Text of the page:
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Columns

  • A rhyme for the season 2012

    With apologies to Clement Moore, we adapt our rhyme for the season and wish you a very Merry Christmas.

     

    ‘Twas the night before Christmas,

    And up and down the street,

    Joy and happiness ruled,

    Not a frown did anyone greet.

     

    The residents were nestled

    All snug in their beds,

    Only post-holiday bills

    Put dread in their heads.

     

    And me with my laptop

    And the Mrs. with her iPad

    Were checking the late news,

  • Life’s dark moments enlighten perspective

  • How did Andy Griffith have such an impact on so many of us?

    In the eight awful days since God summoned angel Andy Griffith to the top of Mount Pilot and told him his baritone was needed among the heavenly hosts, I have read perhaps 10,000 words, watched about six hours of episodes, introduced a neophyte to What It Was Was Football and immersed in countless Internet comments about how this sole and soulful if sadly unacclaimed actor possibly could have risen to be an icon for two generations.

  • The greatest story ever reported

    And in the same country, two editors were keeping track over the newsroom by night.

    And, lo, an angel of the Lord came before them, and the glory of the Lord shown round about them.

    But they weren’t afraid, because they knew this was Fred, a neighbor in St. Peter’s Loving Arms Apartments.

    “I have glad tidings of great joy,” he said. “Which shall be unto all people.”

    They shook their heads.

  • A salute of honor from a non-vet of Veterans Day

    Veterans Day took on a new meaning for me a few years ago.

    As a child of the Vietnam Era, I admired and feared for those who took up arms for our country, but being a timid little country boy, I shamefully admit that I wasn’t real keen on participating.

    Perhaps admiration and guilt combine to form my odd interest in fiction and films about World War II, maybe they are  why I’ve read The Winds of War/War & Remembrance six times and watched the miniseries of the latter nearly that many times.

  • EARLIER: A whole new perspective on Veteran's Day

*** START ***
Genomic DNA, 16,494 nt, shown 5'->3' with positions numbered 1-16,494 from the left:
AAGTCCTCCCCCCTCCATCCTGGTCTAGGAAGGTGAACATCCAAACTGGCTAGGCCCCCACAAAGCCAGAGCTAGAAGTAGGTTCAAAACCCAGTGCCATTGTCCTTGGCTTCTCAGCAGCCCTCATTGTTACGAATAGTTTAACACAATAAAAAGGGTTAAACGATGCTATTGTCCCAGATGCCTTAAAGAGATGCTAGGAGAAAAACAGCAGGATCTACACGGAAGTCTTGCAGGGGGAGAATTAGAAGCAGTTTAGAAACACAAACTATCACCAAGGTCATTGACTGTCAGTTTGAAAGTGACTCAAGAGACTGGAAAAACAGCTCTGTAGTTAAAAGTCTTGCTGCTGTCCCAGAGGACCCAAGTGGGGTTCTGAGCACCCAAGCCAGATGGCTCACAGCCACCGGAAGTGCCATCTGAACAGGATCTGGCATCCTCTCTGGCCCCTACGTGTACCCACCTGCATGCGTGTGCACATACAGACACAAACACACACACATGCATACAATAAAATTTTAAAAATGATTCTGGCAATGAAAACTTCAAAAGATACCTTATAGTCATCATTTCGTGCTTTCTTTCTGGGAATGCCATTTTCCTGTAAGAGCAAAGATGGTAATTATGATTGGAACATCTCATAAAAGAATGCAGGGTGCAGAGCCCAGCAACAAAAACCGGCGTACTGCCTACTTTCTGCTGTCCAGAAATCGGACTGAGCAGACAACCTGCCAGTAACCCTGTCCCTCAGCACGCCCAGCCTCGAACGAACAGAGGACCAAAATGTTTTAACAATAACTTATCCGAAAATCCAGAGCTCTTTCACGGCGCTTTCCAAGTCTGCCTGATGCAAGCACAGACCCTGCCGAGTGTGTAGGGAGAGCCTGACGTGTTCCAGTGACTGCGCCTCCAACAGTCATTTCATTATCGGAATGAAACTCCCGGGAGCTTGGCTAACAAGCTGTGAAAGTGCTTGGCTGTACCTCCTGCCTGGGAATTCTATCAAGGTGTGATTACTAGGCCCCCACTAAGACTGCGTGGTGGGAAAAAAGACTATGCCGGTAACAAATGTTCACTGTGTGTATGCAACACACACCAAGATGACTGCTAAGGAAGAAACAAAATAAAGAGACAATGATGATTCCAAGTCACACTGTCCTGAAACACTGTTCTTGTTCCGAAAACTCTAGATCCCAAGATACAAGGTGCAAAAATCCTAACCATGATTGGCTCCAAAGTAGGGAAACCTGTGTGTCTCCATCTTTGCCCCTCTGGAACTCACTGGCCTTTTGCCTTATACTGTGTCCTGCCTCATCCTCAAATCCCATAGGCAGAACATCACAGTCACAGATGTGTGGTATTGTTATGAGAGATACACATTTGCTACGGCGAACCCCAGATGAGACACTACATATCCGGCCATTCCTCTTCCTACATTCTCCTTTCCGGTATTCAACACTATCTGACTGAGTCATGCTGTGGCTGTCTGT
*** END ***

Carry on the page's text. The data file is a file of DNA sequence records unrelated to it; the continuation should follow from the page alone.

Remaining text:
It almost is embarrassing me to admit that for most of my life Veteran’s Day has been more of an amorphous interruption of the mail and bank schedules that I had to endure than any sort of sanctioned holiday.

    School was in session, and there was no paid respite from work. Veteran’s Day was just sort of there, a poor, red-numbered step holiday to its more famous cousin in May, Memorial Day.

  • The impact of 9-11: Something really good did emerge

    This is the week for one of those winding, emotional and reflective cruises down the turbulent tributaries that feed those endless eddies stirred by a life-changing event.

    We don’t simply glance over our shoulders at the rapids that changed our course, but we stare at it, consume it anew and bring from our deep-sealed memories the emotions, the adrenalin that carried us through those waters to our anchorage of today.

  • DOYLE: How do you leave all of this?

    The room was filled with some 500 years worth of friendships and maybe 600 more of family years.

    Think about it: I was in a room with people I had known collectively for more than a thousand years.

    Methuselah didn’t live that long, and I know he didn’t have friends that were as loyal or as wonderful as these.

    We were in the living room at Dozen Acres Farm. The sun was shining, and spring seemed possible, if not eternal. We were loving and being loved.

  • SOUDER: A wake-up call for good men (and women)

    I have a confession to make: I am tired. Specifically, I am tired of lies masquerading as truth. I am tired of darkness being called light. I am tired of supposedly smart people saying incredibly stupid and demonstrably false things and no one calling them out on it. I am tired of the revisionist history that tries to erase the influence that Christianity had on our nation’s founding.

  • CHARLTON: Is atheism truly what we think it is?

    Who gets to decide when another person is or isn’t an atheist?

    Oprah Winfrey has ignited a bit of controversy over this question in a recent interview with long distance swimmer Diana Nyad. Winfrey interviewed Nyad on Oct. 13 as a part of her Super Soul Sunday. During the interview Nyad remarked that she is an atheist, which sparked an interesting exchange, the highlights of which are as follows:

    Winfrey (in response to Nyad’s statement of being an atheist: “But you’re in awe [of nature].”